Thursday, September 27, 2018

“What Boy Hasn’t Done This in High School?” Brett Kavanaugh and the Rotten Goose Egg Party at Oaklawn Park

Failed Florida congressional candidate Gina Sosa is probably looking for a rock to hide under about now. Her question doesn’t even deserve an answer. The more appropriate question is, “What kind of high school boy has done this?” What sort of person abuses other people? And why?
I’m not rendering judgment on Brett Kavanaugh. The accusations are serious and should be taken so. In fact, they should be investigated by the FBI. Which makes one wonder why the GOP is so reluctant to allow this logical and reasonable solution to the he said/she said dilemma they are facing. And the attempts by many Republican defenders of Trump’s Supreme Court nominee, including Utah’s own Orrin Hatch, to either dismiss the accusations or try to explain them away, shine a bright light on the reason why so many assaulted women never go public with their stories. They are afraid they will not be believed. These attempts to minimize the seriousness of the accusations make one wonder what the response would be if the shoe were on the other foot. What if the nominee were a liberal and the accusers were conservative? I’d like to hear Orrin Hatch’s answer to that question.
But if the accusations are true, we do need to ask ourselves what sort of person would engage in this sort of behavior? Obviously, such a person would view other individuals as objects, not as people, not as human beings with feelings, a sense of dignity, and free will. We call this dehumanization. Can such a person simply “grow up,” become a very different type of individual, and be trusted implicitly with great power over the lives of others? Or do some aspects of this malignancy linger?
I don’t know the answer to these questions. But the question of what is “normal” for high school boys took me back many years to my own high school experience. If you knew me in high school, you wouldn’t think of me as the type of student who would likely be the victim of abusive behavior. For starters, I am male and white. (Not that white males can’t be abused.) But I was also senior class president, starting guard on the basketball team, and class co-valedictorian with my good friend Tad. I had lots of friends and didn’t ever feel picked on. Except for one evening near the end of my junior year.
Sometime after the student body and class officer elections, the graduating senior class officers hosted a party for the new senior class officers. We had dinner at Oaklawn Park, as I recall. The idea was to give the new officers some training and help us understand some of our responsibilities. I don’t really remember much about the evening. It’s been 45 years, after all. I couldn’t tell you what we ate or what sorts of things we talked about. I don’t recall who exactly was there, besides the two class presidencies. If I had to guess, I would say the student council for each of the two classes also attended.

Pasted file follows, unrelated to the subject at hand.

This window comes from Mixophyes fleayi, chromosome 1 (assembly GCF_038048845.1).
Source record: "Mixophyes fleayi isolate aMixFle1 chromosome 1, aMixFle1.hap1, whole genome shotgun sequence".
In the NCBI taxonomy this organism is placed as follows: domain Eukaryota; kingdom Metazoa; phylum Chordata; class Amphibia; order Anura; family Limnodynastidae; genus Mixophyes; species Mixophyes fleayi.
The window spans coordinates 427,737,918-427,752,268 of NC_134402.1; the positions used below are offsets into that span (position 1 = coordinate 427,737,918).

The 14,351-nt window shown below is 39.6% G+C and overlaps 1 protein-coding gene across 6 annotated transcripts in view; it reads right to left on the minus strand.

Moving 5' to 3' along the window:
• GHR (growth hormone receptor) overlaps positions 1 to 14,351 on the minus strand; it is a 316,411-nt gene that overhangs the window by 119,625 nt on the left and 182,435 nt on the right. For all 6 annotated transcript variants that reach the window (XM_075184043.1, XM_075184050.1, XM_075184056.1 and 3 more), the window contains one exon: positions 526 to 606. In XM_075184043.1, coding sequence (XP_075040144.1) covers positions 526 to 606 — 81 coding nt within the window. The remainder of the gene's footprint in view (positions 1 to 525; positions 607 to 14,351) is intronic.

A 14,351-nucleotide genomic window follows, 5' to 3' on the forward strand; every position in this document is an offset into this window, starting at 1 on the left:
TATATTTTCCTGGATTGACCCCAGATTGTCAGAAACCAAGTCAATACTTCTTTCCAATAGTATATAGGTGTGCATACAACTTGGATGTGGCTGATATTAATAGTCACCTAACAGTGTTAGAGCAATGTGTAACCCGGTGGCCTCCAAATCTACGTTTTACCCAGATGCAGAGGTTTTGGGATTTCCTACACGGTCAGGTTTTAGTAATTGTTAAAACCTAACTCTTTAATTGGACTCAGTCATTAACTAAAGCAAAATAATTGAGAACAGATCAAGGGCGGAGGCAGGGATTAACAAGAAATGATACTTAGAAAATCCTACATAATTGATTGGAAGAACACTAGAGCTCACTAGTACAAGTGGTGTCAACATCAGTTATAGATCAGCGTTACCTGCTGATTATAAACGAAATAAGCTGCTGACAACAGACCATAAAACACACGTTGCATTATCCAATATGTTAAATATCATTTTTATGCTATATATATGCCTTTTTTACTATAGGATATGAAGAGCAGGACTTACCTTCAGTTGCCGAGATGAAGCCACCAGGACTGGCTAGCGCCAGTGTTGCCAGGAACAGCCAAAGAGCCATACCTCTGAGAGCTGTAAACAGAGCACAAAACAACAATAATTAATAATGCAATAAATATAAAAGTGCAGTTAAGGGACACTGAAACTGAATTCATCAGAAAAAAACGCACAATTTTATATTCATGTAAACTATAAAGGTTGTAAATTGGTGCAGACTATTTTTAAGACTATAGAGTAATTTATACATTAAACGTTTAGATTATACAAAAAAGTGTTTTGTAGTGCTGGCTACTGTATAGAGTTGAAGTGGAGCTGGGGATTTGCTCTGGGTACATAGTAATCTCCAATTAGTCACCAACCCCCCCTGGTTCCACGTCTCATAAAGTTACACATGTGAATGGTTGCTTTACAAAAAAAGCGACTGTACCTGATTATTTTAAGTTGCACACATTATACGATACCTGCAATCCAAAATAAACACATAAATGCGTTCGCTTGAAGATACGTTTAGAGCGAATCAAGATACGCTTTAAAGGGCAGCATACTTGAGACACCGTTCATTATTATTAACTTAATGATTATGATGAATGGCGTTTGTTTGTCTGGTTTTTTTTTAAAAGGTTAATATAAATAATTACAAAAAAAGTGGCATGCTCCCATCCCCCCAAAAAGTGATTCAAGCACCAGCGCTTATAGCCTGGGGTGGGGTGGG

What I do remember, very vividly, was what happened at the end of the party. For some reason, the graduating senior class officers decided that we needed to be “initiated.” That’s one term for what is now generally called hazing. For our initiation as new class officers, our predecessors had procured a fire extinguisher and filled it with beer. They thought it would be funny if they sprayed us with beer. This was Utah, so none of us drank the beer. We just got showered with it. Mildly annoying, but nothing more than a prank, I thought.
Unfortunately, that wasn’t the end of the initiation. They had also procured some rotten goose eggs. These were large and extremely smelly, and these high school seniors thought it would be fun to smash those eggs all over us juniors. But their plan had one flaw in it. As I mentioned above, I was a starting guard on the basketball team, and I was lightning quick. With a large field of grass at my disposal, no five of them could lay a hand on me. I ran circles around them until they got tired. Then they played their trump card. “If you don’t let us catch you tonight, we’ll get you at school tomorrow.” Understanding exactly how embarrassing and awkward that would be, I allowed them to catch me. They proceeded to stuff rotten goose eggs down my pants and smash them. It was gross, to put it in 1970s terms. And cleaning up was disgusting.
Now, I don’t want to draw any sort of equivalence between this hazing incident and sexual assault. They are not even in the same area code. But there are some similarities. Both hazing and sexual assault are forms of abuse. They are humiliating, dehumanizing experiences. The perpetrators of both have no concern for the dignity or free will of the victims. The intent is to harm the victim emotionally, if not physically, or to gratify some internal craving for power over others.
I don’t think I suffered any long-term damage from the incident. But, as you can see, I have never forgotten what happened that evening, even though I don't recall ever really talking about it. It was something I probably just wanted to forget. But I haven't. I’ve forgotten a lot of things about high school, both pleasant and unpleasant, but I doubt I’ll ever forget this experience. And this is probably common with all victims of abuse. There are psychological explanations for this. But I wonder if those graduating senior class officers, the perpetrators, remember the incident. I would bet they don’t. And they were sober. But I do wonder what sort of people they are now. I haven’t kept in touch. After that experience, I had no interest in ever seeing them again. I hope the best for them, but still I have to wonder.